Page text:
Implications of resource-efficient technology on peak water demand and water-related energy demand
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This paper uses a detailed water end use data registry generated from the South East Queensland Residential End Use Study (SEQREUS) to examine (a) peak hourly and daily demand, and (b) water-related energy demand. The impact of water-efficient fixtures and appliances, as required by current building codes in Queensland, is also explored. The four peak demand days selected had increasing peak day factors of 1.3, 1.5, 1.6 and 1.7. The range of these values is slightly lower than those used in the Department of Environment and Resource Management (DERM) guidelines where the peak day factors range from 1.5 to 2.3, suggesting that the frequency and volume of peaking factors may be lower than those that are currently being used for network distribution design; due likely to the high penetration of water-efficient technology and growing water conservation awareness by consumers. This type of knowledge can facilitate the optimisation of infrastructure design and sizing and inform the subsequent deferral of such assets. In terms of water-related energy demand, it was found that the hot water components of showers, and to a lesser extent, taps and clothes washers were the most influential. Shower energy consumption for electric cylinder hot water systems (HWS) and solar electric-boosted HWS was 810 and 351 kWh/p/year, respectively. The type of hot water system was significant in dictating the volume of energy-related carbon emissions, with the results confirming the significant impact that electric storage water heating has on total household energy consumption and related carbon emissions. Substantial savings can be achieved by substituting water (eg, high star rating clothes washers and shower heads) and energy (eg, solar hot water system) efficient appliances in the home. Knowledge on the end uses that are influencing peak water and energy demand can: 1) facilitate the optimisation of infrastructure design and sizing and inform the decision process regarding subsequent deferral of these expensive assets; and 2) underpin future sustainability codes for new buildings.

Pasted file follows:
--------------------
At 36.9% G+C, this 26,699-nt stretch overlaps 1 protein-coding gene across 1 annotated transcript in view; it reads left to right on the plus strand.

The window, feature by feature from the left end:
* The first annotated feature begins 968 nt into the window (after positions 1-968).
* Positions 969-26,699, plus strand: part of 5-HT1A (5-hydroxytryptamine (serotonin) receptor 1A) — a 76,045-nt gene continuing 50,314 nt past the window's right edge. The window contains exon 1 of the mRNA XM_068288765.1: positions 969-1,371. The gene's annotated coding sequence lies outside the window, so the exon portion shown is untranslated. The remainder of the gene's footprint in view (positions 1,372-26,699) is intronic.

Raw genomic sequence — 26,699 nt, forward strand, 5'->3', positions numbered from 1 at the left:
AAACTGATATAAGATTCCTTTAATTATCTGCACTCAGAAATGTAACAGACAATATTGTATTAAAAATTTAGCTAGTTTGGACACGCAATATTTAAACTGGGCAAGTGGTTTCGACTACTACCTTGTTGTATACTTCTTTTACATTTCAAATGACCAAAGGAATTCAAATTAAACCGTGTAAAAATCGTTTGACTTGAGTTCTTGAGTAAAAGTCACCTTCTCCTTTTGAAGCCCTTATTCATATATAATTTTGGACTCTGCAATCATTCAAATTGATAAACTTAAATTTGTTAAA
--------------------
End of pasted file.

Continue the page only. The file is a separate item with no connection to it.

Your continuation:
Science Forum and Stakeholder Engagement: Building Linkages, Collaboration and Science Quality
© 2012 Urban Water Security Research Alliance. The attached file is reproduced here in accordance with the copyright policy of the publisher. Please refer to the conference's website for access to the definitive, published version.
Water Resources Engineering